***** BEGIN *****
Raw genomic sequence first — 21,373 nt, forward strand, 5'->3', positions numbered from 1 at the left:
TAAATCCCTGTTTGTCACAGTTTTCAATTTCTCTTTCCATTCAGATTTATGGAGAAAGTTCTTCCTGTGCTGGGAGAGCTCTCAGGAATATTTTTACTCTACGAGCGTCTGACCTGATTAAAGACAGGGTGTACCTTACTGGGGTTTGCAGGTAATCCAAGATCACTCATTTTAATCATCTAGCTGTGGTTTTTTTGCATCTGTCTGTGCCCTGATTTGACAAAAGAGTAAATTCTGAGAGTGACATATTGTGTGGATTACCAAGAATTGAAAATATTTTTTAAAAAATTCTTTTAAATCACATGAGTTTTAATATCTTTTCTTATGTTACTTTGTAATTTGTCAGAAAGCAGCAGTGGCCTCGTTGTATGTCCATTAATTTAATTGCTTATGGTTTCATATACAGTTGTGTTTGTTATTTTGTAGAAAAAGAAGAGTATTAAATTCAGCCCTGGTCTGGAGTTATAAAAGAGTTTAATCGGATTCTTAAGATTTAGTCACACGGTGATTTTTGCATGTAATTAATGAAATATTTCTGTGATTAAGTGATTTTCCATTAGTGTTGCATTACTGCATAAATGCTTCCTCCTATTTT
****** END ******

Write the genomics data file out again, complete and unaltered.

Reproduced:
Raw genomic sequence first — 21,373 nt, forward strand, 5'->3', positions numbered from 1 at the left:
TAAATCCCTGTTTGTCACAGTTTTCAATTTCTCTTTCCATTCAGATTTATGGAGAAAGTTCTTCCTGTGCTGGGAGAGCTCTCAGGAATATTTTTACTCTACGAGCGTCTGACCTGATTAAAGACAGGGTGTACCTTACTGGGGTTTGCAGGTAATCCAAGATCACTCATTTTAATCATCTAGCTGTGGTTTTTTTGCATCTGTCTGTGCCCTGATTTGACAAAAGAGTAAATTCTGAGAGTGACATATTGTGTGGATTACCAAGAATTGAAAATATTTTTTAAAAAATTCTTTTAAATCACATGAGTTTTAATATCTTTTCTTATGTTACTTTGTAATTTGTCAGAAAGCAGCAGTGGCCTCGTTGTATGTCCATTAATTTAATTGCTTATGGTTTCATATACAGTTGTGTTTGTTATTTTGTAGAAAAAGAAGAGTATTAAATTCAGCCCTGGTCTGGAGTTATAAAAGAGTTTAATCGGATTCTTAAGATTTAGTCACACGGTGATTTTTGCATGTAATTAATGAAATATTTCTGTGATTAAGTGATTTTCCATTAGTGTTGCATTACTGCATAAATGCTTCCTCCTATTTT